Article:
So much for being back

We’ve been back home in Atlanta going on six months now and I still can’t seem to find the time to write. I seem to have lost my voice for the moment. A nasty comment on my last post may have affected me more than I want to admit. In any case, my writing self has lain dormant for a while.

The good news: the cats. They couldn’t care less. They have catnip . . .

 … and food.

Never mind that their humans live in a part of the city hell bent on recreating past episodes of the Jerry Springer show for the entertainment of the neighbors. In the six months we’ve lived here, we’ve seen furniture thrown off the porch during a particularly dramatic spat, had to call the cops on a domestic dispute, dealt with teenagers who seem to have mistaken our front yard for their own personal football field, and headed to the back of the house when we heard gunshots.

And I love being here, in Atlanta, my home. I’m cooking again. I’m writing again. I will be back. Thanks for being patient.

Still No Artisan Bread

Dear readers, I regret to say that I lied to you at the end of my last post: “I discovered that you can make good artisan bread with no recipe at all.” 

I’m not sure why I suddenly took on the tone of a Google sidebar ad (“I got white teeth for only $1. Find out how”), but to be fair things did seem to be heading in that direction. What I should have said was a little less glamorous: You need a recipe, but artisan bread isn’t that hard.

Cleo: “Even I can make artisan bread!” (Note: She was whisked from the scene before she got a chance to prove it.)

Thought it isn’t hard, it involves several steps and takes a couple of days to make–which means that recipe testing is taking longer than I originally anticipated. So it will be a while before I can post on this topic.

I’ll be turning to other subjects in my next few posts. In the meantime, though, check out this fabulous site on artisan bread to learn  from someone who actually seems to know something about it.

Hiatus Activity

It’s been a busy few weeks.

The cats have helped me with my crosswords.

Cleo admired Fred’s latest painting.

Fred cooked supper, even involving vegetable matter in the process.

And we visited the family farm in Tennessee.


Posting will continue to be sporadic over the next few weeks, as we travel around the country for holidays. I’ve been cooking a lot and hope to share recipes for the holidays soon, but will certainly be back in January.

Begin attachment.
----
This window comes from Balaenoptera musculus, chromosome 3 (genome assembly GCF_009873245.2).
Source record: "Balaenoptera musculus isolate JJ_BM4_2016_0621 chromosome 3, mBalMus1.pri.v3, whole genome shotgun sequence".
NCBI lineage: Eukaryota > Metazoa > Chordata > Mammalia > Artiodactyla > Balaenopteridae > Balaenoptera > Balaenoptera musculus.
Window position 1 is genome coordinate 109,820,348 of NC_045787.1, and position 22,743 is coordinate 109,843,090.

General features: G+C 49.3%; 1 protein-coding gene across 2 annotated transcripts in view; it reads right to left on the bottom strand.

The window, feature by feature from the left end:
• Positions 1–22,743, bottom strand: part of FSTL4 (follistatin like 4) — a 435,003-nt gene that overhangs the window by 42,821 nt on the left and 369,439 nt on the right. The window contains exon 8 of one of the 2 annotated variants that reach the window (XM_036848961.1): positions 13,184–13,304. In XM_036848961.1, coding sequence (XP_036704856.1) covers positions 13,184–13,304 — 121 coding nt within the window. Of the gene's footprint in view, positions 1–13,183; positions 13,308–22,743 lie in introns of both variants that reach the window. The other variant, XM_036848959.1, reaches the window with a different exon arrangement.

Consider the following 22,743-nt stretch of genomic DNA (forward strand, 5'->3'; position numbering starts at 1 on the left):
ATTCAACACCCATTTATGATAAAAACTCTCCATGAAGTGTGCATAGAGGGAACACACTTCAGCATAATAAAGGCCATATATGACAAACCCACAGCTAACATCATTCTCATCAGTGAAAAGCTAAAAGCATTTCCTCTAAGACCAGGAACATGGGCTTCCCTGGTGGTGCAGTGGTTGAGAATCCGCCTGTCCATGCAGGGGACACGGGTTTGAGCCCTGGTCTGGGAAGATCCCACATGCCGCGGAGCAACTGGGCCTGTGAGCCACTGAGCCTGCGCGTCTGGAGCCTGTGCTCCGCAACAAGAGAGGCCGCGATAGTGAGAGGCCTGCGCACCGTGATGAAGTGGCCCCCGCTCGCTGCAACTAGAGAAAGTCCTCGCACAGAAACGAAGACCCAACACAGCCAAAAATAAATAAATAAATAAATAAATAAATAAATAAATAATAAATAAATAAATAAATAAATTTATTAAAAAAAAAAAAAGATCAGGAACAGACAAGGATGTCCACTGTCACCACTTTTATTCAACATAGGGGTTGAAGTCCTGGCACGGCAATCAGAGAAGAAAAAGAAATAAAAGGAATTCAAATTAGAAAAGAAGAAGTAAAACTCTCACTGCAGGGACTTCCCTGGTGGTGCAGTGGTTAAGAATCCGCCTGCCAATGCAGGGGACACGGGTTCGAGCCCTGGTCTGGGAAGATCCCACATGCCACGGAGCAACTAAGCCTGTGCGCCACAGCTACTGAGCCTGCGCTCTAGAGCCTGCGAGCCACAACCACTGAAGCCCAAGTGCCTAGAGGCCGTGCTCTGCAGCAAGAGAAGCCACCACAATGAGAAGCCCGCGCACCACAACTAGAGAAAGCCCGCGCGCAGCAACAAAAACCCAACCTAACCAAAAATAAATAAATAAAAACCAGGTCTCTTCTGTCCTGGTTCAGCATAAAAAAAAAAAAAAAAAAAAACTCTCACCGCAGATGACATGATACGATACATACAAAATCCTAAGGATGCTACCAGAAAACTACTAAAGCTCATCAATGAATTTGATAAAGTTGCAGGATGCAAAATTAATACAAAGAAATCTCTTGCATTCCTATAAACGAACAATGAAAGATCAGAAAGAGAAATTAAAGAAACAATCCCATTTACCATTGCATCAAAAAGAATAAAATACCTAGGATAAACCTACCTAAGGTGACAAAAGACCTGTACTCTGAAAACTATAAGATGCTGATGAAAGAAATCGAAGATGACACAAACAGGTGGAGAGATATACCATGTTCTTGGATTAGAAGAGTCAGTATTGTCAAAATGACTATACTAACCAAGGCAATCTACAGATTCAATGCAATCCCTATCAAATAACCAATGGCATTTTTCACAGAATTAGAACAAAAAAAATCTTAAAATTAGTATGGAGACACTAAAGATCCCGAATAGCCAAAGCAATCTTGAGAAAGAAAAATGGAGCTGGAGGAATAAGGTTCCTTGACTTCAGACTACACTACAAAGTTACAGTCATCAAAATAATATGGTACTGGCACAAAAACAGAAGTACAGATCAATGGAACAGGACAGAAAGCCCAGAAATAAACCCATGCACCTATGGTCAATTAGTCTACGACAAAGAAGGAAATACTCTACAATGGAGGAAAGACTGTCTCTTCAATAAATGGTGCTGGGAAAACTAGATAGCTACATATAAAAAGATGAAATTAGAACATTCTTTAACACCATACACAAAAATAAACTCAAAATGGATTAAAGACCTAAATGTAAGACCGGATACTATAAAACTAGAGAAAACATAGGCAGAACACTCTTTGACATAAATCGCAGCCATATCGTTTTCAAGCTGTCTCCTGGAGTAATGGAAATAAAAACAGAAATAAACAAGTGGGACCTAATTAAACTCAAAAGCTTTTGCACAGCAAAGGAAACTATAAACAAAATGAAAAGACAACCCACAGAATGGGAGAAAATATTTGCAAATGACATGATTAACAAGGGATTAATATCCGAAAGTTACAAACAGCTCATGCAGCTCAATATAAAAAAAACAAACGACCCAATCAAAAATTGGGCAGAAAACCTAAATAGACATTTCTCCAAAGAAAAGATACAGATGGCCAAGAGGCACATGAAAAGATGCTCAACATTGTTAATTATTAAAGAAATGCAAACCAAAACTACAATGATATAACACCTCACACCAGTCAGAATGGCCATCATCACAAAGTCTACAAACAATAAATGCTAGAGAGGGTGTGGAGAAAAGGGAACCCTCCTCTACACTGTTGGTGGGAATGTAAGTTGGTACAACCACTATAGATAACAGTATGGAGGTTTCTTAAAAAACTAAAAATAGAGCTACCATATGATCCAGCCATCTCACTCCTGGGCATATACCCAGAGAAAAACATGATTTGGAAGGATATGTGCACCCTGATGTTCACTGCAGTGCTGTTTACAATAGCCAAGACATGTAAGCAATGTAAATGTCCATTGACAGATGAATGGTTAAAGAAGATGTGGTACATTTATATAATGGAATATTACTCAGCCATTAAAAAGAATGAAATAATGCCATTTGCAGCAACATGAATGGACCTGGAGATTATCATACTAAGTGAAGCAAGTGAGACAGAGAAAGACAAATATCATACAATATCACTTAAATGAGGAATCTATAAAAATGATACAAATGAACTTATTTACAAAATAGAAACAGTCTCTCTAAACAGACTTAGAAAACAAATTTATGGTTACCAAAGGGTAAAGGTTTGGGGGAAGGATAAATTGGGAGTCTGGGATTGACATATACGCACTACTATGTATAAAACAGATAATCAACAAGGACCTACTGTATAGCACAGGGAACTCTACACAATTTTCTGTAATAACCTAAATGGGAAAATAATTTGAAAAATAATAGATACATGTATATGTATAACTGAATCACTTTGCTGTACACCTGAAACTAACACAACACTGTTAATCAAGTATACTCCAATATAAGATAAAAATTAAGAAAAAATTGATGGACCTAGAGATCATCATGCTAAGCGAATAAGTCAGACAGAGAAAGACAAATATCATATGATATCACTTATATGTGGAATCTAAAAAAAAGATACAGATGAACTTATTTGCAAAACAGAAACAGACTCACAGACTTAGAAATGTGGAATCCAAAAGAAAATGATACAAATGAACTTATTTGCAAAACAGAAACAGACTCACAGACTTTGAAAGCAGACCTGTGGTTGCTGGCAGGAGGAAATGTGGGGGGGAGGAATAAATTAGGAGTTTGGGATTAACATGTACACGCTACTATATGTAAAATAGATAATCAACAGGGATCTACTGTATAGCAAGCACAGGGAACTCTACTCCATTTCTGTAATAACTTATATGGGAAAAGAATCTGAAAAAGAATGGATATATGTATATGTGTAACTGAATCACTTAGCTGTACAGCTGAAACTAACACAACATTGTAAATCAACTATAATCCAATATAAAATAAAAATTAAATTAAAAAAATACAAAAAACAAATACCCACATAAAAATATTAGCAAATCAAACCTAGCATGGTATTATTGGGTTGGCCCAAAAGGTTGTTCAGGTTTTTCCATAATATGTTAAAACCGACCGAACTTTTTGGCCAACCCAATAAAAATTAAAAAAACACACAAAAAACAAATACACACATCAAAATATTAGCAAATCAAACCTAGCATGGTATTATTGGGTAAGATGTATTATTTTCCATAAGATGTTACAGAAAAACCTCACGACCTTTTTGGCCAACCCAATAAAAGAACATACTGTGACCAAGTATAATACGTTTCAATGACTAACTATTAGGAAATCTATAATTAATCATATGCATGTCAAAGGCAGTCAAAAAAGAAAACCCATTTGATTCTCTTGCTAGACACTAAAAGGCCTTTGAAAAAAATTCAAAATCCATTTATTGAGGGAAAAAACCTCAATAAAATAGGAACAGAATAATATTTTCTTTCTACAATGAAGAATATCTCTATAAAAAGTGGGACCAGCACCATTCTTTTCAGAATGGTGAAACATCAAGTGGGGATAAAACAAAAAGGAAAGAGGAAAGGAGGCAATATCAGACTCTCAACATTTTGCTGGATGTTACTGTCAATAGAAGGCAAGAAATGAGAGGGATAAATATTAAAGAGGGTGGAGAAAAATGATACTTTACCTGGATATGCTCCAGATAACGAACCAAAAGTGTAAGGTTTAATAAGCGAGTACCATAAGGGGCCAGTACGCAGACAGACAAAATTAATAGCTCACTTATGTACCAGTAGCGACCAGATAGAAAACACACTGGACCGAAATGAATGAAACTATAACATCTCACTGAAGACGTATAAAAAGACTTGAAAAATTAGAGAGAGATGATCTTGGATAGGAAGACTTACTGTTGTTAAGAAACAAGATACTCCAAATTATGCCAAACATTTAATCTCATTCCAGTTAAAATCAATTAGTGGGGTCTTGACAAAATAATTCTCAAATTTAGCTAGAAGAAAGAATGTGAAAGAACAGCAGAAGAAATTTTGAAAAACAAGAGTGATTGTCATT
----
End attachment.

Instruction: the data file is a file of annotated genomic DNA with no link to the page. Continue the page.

When You’re Down . . .

I’m just now returning to something resembling normalcy, after an unpleasant bug that kept me out of work for four days and cost an appalling $108 in antibiotics to cure. Fred was out of town leading an arts workshop, so I had only the cats to help out.

Thelma took care of the livestock . . .

. . . while Cleo and Catalina made sure I stayed warm.

Unfortunately their food preparation skills are somewhat limited, and the only thing they caught during the week offered little of nutritional value and even less in the way of presentation.

Needless to say I was thrilled to have Fred back, and look forward to returning to the kitchen this week.

Good-bye, Louise

Our dear cat Louise, featured so often in pages of this blog, died unexpectedly yesterday morning. The vet discovered fluid in her lungs when we took her in Friday afternoon, and by Saturday morning we decided it would be best to have her euthanized. We trust that God is giving her lots of tuna, that she is getting good lap time on a regular basis, that she is chirping happily in a warm sunny spot, and that she is finding many birds and voles to chase–birds and voles that misbehaved horribly in this life, and are getting their just desserts.

But I miss her, my friend and companion of 14 years. She sat on my lap and chirped through a broken engagement, three major moves, a new marriage, and a career change. She was always there to remind me that a creature deserves and therefore should demand love and respect, that naps are a necessary part of life, and that you need to pay attention to the things you love no matter how busy you may be.

Good-bye, Louise.

Six weeks old
With her favorite toy as a kitten

Protecting her human at night
Helping to write the blog

My sweet friend

Best Bread in the World on a Snowy Weekend

Go ahead and mock us Southerners for shutting down over the 6 or so inches of snow that fell here on Saturday. We’re happy to take a sabbath, close up, hunker down, tuck ourselves in and enjoy a pleasant winter day snugged up in our house, baking, reading, and napping.

Cleo, never satisfied just to stay safe in a warm house, mewed so desperately to get out on Saturday that I decided to let her venture forth.

Obviously, she didn’t get far.

And anyway, I don’t understand why anyone would have wanted to leave the house this weekend. I baked like crazy, including this loaf of bread.

The recipe claims that this is the “best bread in the world.” That depends on what you like in a bread, of course. If you like a crusty loaf this one won’t satisfy, but its soft and tender crust makes it perfect for sandwiches. I find its sweet and nutty flavor very appealing.

The recipe is quite forgiving in the portion of wheat to white flour. In fact, I accidentally reversed the portion of white and wheat flour in the original recipe, and I like the change so much I kept it here. 

Best Bread in the World 

Makes 2 loaves

2 cups boiling water
1 cup uncooked oatmeal
1/3 cup lukewarm water
2 tbsp. yeast
1 tbsp. salt
1/2 cup honey
2 tbsp. butter
3 cups whole wheat flour
1 cup white flour
1 egg yolk plus 1 tsp. water

Pour boiling water over oats in large bowl. Add salt, honey, and butter, and stir. Let stand until softened, butter has melted, and mixture is lukewarm.

Stir yeast into lukewarm water and let it dissolve. (I usually give it a stir until the lumps are gone.) Add to oat mixture. Gradually add flour, stirring with wooden spoon, until a soft ball of dough forms. It should stay together easily when you gather it together with your hands.